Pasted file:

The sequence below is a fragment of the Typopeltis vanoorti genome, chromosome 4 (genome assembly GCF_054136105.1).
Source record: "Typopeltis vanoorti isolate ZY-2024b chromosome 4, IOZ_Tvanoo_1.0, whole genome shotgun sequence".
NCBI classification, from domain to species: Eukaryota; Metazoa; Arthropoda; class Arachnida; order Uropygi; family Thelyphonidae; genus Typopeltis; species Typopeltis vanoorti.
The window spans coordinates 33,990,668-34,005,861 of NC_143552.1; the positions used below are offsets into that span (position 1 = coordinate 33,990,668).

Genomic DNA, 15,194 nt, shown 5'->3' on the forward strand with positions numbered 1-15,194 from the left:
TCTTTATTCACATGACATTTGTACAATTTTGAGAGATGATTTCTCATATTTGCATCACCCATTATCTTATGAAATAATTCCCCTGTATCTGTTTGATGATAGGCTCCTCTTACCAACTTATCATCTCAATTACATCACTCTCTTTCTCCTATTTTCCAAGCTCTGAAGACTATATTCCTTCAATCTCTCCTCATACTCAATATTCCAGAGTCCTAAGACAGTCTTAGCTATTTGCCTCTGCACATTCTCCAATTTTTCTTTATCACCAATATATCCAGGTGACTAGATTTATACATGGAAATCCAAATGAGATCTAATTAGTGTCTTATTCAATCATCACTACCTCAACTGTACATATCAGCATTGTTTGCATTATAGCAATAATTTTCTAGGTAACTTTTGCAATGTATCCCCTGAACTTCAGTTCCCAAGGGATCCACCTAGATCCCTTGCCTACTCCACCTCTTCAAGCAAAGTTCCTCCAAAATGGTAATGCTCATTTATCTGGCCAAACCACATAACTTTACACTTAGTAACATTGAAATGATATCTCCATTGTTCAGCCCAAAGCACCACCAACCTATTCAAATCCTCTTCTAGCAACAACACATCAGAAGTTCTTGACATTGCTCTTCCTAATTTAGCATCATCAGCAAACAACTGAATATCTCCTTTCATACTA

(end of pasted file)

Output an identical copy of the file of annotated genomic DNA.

The sequence below is a fragment of the Typopeltis vanoorti genome, chromosome 4 (genome assembly GCF_054136105.1).
Source record: "Typopeltis vanoorti isolate ZY-2024b chromosome 4, IOZ_Tvanoo_1.0, whole genome shotgun sequence".
NCBI classification, from domain to species: Eukaryota; Metazoa; Arthropoda; class Arachnida; order Uropygi; family Thelyphonidae; genus Typopeltis; species Typopeltis vanoorti.
The window spans coordinates 33,990,668-34,005,861 of NC_143552.1; the positions used below are offsets into that span (position 1 = coordinate 33,990,668).

Genomic DNA, 15,194 nt, shown 5'->3' on the forward strand with positions numbered 1-15,194 from the left:
TCTTTATTCACATGACATTTGTACAATTTTGAGAGATGATTTCTCATATTTGCATCACCCATTATCTTATGAAATAATTCCCCTGTATCTGTTTGATGATAGGCTCCTCTTACCAACTTATCATCTCAATTACATCACTCTCTTTCTCCTATTTTCCAAGCTCTGAAGACTATATTCCTTCAATCTCTCCTCATACTCAATATTCCAGAGTCCTAAGACAGTCTTAGCTATTTGCCTCTGCACATTCTCCAATTTTTCTTTATCACCAATATATCCAGGTGACTAGATTTATACATGGAAATCCAAATGAGATCTAATTAGTGTCTTATTCAATCATCACTACCTCAACTGTACATATCAGCATTGTTTGCATTATAGCAATAATTTTCTAGGTAACTTTTGCAATGTATCCCCTGAACTTCAGTTCCCAAGGGATCCACCTAGATCCCTTGCCTACTCCACCTCTTCAAGCAAAGTTCCTCCAAAATGGTAATGCTCATTTATCTGGCCAAACCACATAACTTTACACTTAGTAACATTGAAATGATATCTCCATTGTTCAGCCCAAAGCACCACCAACCTATTCAAATCCTCTTCTAGCAACAACACATCAGAAGTTCTTGACATTGCTCTTCCTAATTTAGCATCATCAGCAAACAACTGAATATCTCCTTTCATACTA